Not your father’s veggie burger
Veggie burgers ain’t what (and where) they used to be. The food industry has been making one innovation after the other and spreading the availability of veggie burgers far and wide, including some unexpected places.
A few days ago, news broke that rocked the veggie burger landscape: McDonald’s, yes McDonald’s, is testing a vegan burger. Meet the McVegan. Hoping to quietly test the McVegan away from the attention of the American public, McDonald’s went to a far away, really far away, place, Finland. Yup! the future of the new McDonald’s vegan burger is in the hands of the Finns. But don’t worry, they won’t let us down. The new McVegan is already getting rave reviews. If the test goes well, we may just find the new vegan burger right here at home.
Meanwhile, when the good people at Impossible Foods said they were going to make a veggie burger so realistic it will bleed and even char just like a juicy hamburger, many people said that’s “impossible.” But they’ve done it, and it is quickly being made available around the country. The burger contains no animal fat, yet the flavor profile mimics that of 80/20 ground beef. Before it’s seasoned and layered with toppings, a nearly three-ounce patty clocks in at 220 calories and costs $13 – a little pricey but the price has been coming down.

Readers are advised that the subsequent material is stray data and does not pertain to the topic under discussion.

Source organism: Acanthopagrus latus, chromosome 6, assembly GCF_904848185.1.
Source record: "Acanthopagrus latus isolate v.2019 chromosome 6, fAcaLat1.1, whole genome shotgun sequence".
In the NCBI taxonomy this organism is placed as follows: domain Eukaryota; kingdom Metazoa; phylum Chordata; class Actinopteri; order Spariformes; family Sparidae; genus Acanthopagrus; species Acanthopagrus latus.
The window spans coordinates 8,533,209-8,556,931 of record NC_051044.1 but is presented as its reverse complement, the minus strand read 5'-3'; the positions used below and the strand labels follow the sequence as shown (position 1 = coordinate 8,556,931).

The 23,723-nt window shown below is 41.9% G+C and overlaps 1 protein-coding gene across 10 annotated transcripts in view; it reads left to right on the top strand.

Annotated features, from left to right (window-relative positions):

Many people see a very profitable future for the new Impossible Burger. That’s why Impossible Foods secured $80 million over five years to develop the product that was later backed by Bill Gates and Khosla Ventures. The Impossible Burger is not yet available here in Washington but it’s getting close. The Impossible Burger is available in St. Helena in northern California. Because they use no animal products, the Impossible Burger uses a fraction of the Earth’s natural resources. Compared to cows, the Impossible Burger uses 95% less land, 74% less water, and creates 87% less greenhouse gas emissions. And of course, no animals were hurt in the making of these burgers!